7. Your allies can't be trusted. They will force you out of your own country. Your best friends will trick and trap you, even before you know it.
  8. Edom, when this happens, I, the LORD, will destroy all your marvelous wisdom.
  9. Warriors from the city of Teman will be terrified, and you descendants of Esau will be wiped out.
  10. You were cruel to your relatives, the descendants of Jacob. Now you will be destroyed, disgraced forever.
  11. You stood there and watched as foreigners entered Jerusalem and took what they wanted. In fact, you were no better than those foreigners.
  12. Why did you celebrate when such a dreadful disaster struck your relatives? Why were you so pleased when everyone in Judah was suffering?
  13. They are my people, and you were cruel to them. You went through their towns, sneering and stealing whatever was left.
  14. In their time of torment, you ambushed refugees and handed them over to their attackers.
  15. The day is coming when I, the LORD, will judge the nations. And, Edom, you will pay in full for what you have done.
  16. I forced the people of Judah to drink the wine of my anger on my sacred mountain. Soon the neighboring nations must drink their fill-- then vanish without a trace.
  17. The LORD's people who escape will go to Mount Zion, and it will be holy. Then Jacob's descendants will capture the land of those who took their land.
  18. Israel will be a fire, and Edom will be straw going up in flames. The LORD has spoken!
  19. The people of Israel who live in the Southern Desert will take the land of Edom. Those who live in the hills will capture Philistia, Ephraim, and Samaria. And the tribe of Benjamin will conquer Gilead.
  20. Those who return from captivity will control Phoenicia as far as Zarephath. Captives from Jerusalem who were taken to Sepharad will capture the towns of the Southern Desert.
  21. Those the LORD has saved will live on Mount Zion and rule over Edom. Then the kingdom will belong to the LORD.

The book of Obadiah is a short prophesy against the nation of Edom. Edom, made up of the descendants of Esau, brother of Jacob from whom came the Israelites, had been a continual archenemy of Israel. Edom, no doubt, would have claimed innocense against the charges made in this prophesy, for the nation had for the most part been a bystander while other nations had wrecked havoc on Israel. But Edom had cheered on Israel's attackers and assisted them with such things as capturing and handing over any Israelites who tried to escape. One can get an idea of Edom's efforts against Israel by looking at the judgment God planned against her. For God said of it, "As you have done, so it will be done to you; what you deserve will return on your own head." Edom's blood relationship to Israel made this judgment of heightened concern to God, saying to Edom in verse 12: "Do not gloat over your brother in the day of his calamity."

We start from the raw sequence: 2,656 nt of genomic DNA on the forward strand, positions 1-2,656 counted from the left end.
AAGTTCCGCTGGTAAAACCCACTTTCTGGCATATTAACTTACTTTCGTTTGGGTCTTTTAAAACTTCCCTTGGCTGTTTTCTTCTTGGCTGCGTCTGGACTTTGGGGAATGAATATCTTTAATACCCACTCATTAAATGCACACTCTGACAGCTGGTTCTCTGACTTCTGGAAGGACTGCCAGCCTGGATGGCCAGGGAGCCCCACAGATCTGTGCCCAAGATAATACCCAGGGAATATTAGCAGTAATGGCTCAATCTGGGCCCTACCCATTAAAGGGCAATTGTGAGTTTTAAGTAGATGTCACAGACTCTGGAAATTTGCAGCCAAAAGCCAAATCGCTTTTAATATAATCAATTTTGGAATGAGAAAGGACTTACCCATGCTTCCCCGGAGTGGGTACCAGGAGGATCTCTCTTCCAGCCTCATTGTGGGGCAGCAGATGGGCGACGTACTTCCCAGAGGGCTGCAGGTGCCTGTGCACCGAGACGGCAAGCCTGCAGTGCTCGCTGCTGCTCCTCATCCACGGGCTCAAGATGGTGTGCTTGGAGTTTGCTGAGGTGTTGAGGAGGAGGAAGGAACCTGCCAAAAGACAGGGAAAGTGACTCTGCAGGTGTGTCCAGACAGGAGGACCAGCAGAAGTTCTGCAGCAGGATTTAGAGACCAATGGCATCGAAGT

Edom's pride, however, was another factor in God's judgment on her. The nation had become secure against invasion, was noted for having wise leaders, had established profitable alliances with other nations, and had become prosperous. In all this, Edom had become prideful and conceited. It was at the point of this pride that God aimed His judgment. Priding herself on her wise leaders and her wise alliances with other nations, it was these allies who betrayed the nation, doing so without a clue among Edom's wise leaders that it was coming. This is referred to in verse 7: "Everyone who has a treaty with you will drive you to the border; everyone at peace with you will deceive and conquer you."

Edom's judgment from God signaled a deliverance for Israel. Her archenemy was destroyed without a survivor. Israel would be restored and take possession of land held by the Edomites. Referring to a time yet future, this kingdom will "be the Lord's," and He will rule over it. (1:21)

Wednesday, July 22, 2015

Reflections on Joel 3

 Joel 03  (Contemporary English Version)
  1. At that time I, the LORD, will make Judah and Jerusalem prosperous again.
  2. Then in Judgment Valley I will bring together the nations that scattered my people Israel everywhere in the world, and I will bring charges against those nations. They divided up my land
  3. and gambled to see who would get my people; they sold boys and girls to pay for prostitutes and wine.
  4. You people of Tyre and Sidon and you Philistines, why are you doing this? Are you trying to get even with me? I'll strike back before you know what's happened.
  5. You've taken my prized possessions, including my silver and gold, and carried them off to your temples.